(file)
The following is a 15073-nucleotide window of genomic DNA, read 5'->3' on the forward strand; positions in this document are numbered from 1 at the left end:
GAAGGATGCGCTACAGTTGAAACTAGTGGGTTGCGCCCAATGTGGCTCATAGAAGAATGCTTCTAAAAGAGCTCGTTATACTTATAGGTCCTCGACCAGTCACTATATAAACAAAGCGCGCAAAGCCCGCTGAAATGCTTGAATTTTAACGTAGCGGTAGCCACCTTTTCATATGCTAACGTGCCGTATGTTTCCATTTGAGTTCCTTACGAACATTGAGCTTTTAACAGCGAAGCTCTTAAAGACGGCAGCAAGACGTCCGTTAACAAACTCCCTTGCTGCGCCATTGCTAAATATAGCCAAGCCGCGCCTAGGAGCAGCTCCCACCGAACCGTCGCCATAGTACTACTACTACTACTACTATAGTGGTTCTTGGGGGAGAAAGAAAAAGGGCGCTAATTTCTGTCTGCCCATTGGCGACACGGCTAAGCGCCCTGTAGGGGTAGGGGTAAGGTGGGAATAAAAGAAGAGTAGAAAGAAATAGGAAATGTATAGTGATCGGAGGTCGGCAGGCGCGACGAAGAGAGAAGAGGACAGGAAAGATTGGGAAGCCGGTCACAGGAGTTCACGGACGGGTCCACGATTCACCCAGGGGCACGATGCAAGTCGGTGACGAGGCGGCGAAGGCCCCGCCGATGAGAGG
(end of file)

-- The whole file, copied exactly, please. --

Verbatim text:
The following is a 15073-nucleotide window of genomic DNA, read 5'->3' on the forward strand; positions in this document are numbered from 1 at the left end:
GAAGGATGCGCTACAGTTGAAACTAGTGGGTTGCGCCCAATGTGGCTCATAGAAGAATGCTTCTAAAAGAGCTCGTTATACTTATAGGTCCTCGACCAGTCACTATATAAACAAAGCGCGCAAAGCCCGCTGAAATGCTTGAATTTTAACGTAGCGGTAGCCACCTTTTCATATGCTAACGTGCCGTATGTTTCCATTTGAGTTCCTTACGAACATTGAGCTTTTAACAGCGAAGCTCTTAAAGACGGCAGCAAGACGTCCGTTAACAAACTCCCTTGCTGCGCCATTGCTAAATATAGCCAAGCCGCGCCTAGGAGCAGCTCCCACCGAACCGTCGCCATAGTACTACTACTACTACTACTATAGTGGTTCTTGGGGGAGAAAGAAAAAGGGCGCTAATTTCTGTCTGCCCATTGGCGACACGGCTAAGCGCCCTGTAGGGGTAGGGGTAAGGTGGGAATAAAAGAAGAGTAGAAAGAAATAGGAAATGTATAGTGATCGGAGGTCGGCAGGCGCGACGAAGAGAGAAGAGGACAGGAAAGATTGGGAAGCCGGTCACAGGAGTTCACGGACGGGTCCACGATTCACCCAGGGGCACGATGCAAGTCGGTGACGAGGCGGCGAAGGCCCCGCCGATGAGAGG